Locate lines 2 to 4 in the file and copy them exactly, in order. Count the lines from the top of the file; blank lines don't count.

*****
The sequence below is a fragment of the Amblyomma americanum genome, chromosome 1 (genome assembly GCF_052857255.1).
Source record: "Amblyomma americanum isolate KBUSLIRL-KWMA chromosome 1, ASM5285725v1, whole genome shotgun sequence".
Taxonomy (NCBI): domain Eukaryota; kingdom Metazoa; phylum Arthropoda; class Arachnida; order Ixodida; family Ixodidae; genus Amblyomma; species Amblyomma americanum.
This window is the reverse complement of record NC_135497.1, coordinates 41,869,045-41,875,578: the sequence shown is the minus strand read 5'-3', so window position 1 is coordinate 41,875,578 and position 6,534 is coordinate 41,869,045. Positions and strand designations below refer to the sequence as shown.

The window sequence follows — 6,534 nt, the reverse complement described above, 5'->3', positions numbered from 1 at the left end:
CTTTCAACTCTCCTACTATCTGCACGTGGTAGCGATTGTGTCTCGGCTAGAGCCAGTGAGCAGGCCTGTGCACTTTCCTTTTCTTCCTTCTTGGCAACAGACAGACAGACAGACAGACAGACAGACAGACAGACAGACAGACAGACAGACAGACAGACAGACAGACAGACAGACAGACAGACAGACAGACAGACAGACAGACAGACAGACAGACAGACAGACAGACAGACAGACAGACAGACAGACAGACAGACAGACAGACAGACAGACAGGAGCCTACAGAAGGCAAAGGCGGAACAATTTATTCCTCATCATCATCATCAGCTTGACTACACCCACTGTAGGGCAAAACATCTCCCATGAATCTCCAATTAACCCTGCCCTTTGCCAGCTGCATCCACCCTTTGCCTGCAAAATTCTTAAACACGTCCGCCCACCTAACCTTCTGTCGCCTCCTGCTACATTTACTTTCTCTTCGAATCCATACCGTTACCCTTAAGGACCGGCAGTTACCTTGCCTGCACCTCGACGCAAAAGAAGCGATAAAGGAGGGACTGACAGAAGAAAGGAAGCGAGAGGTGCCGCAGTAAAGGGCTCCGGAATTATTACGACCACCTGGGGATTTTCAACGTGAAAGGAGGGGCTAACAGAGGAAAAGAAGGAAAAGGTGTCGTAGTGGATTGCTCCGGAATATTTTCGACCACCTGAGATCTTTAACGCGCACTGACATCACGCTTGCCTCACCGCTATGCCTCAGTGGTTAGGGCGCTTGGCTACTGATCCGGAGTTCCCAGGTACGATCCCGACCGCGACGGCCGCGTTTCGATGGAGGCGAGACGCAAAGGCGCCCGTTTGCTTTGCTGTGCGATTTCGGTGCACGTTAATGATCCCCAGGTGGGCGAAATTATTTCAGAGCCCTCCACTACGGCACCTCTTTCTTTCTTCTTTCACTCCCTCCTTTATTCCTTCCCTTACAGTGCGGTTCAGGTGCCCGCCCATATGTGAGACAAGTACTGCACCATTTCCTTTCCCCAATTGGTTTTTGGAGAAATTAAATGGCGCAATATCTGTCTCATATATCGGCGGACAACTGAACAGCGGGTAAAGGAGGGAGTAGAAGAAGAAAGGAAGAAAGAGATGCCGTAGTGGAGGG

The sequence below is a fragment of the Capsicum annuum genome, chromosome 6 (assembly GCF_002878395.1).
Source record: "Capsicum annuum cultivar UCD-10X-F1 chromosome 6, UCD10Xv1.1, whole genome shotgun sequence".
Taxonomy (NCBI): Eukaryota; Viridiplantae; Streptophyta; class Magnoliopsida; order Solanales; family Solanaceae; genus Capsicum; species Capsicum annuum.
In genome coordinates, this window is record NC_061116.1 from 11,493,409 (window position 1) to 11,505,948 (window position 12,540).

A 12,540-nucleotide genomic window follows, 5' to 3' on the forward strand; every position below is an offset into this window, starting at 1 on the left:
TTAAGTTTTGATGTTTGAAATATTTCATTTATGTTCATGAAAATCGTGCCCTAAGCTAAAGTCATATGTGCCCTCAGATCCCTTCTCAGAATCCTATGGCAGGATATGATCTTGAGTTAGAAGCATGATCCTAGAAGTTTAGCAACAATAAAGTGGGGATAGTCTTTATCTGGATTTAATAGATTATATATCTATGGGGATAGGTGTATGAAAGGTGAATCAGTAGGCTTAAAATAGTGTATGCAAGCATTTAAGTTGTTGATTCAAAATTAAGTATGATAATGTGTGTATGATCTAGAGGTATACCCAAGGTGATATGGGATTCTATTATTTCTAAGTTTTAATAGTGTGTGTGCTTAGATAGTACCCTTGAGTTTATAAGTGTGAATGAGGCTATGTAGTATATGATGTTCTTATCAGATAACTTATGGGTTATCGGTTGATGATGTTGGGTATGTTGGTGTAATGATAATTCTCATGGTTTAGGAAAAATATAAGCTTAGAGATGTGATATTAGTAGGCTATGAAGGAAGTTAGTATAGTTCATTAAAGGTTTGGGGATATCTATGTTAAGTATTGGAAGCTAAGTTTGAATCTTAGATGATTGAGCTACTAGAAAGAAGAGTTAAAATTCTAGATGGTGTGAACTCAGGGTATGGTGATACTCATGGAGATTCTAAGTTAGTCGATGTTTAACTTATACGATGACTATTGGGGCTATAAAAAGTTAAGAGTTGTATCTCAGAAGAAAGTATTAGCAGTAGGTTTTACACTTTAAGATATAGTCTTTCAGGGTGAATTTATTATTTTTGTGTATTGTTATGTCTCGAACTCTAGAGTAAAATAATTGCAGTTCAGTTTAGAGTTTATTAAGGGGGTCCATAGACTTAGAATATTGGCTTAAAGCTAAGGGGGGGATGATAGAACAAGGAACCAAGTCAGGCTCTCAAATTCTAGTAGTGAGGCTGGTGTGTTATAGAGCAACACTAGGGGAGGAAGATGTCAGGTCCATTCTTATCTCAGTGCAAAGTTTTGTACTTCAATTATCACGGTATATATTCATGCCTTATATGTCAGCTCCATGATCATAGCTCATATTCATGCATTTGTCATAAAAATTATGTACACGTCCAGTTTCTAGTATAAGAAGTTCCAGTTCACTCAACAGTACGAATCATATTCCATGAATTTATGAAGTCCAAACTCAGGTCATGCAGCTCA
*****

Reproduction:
Source record: "Amblyomma americanum isolate KBUSLIRL-KWMA chromosome 1, ASM5285725v1, whole genome shotgun sequence".
Taxonomy (NCBI): domain Eukaryota; kingdom Metazoa; phylum Arthropoda; class Arachnida; order Ixodida; family Ixodidae; genus Amblyomma; species Amblyomma americanum.
This window is the reverse complement of record NC_135497.1, coordinates 41,869,045-41,875,578: the sequence shown is the minus strand read 5'-3', so window position 1 is coordinate 41,875,578 and position 6,534 is coordinate 41,869,045. Positions and strand designations below refer to the sequence as shown.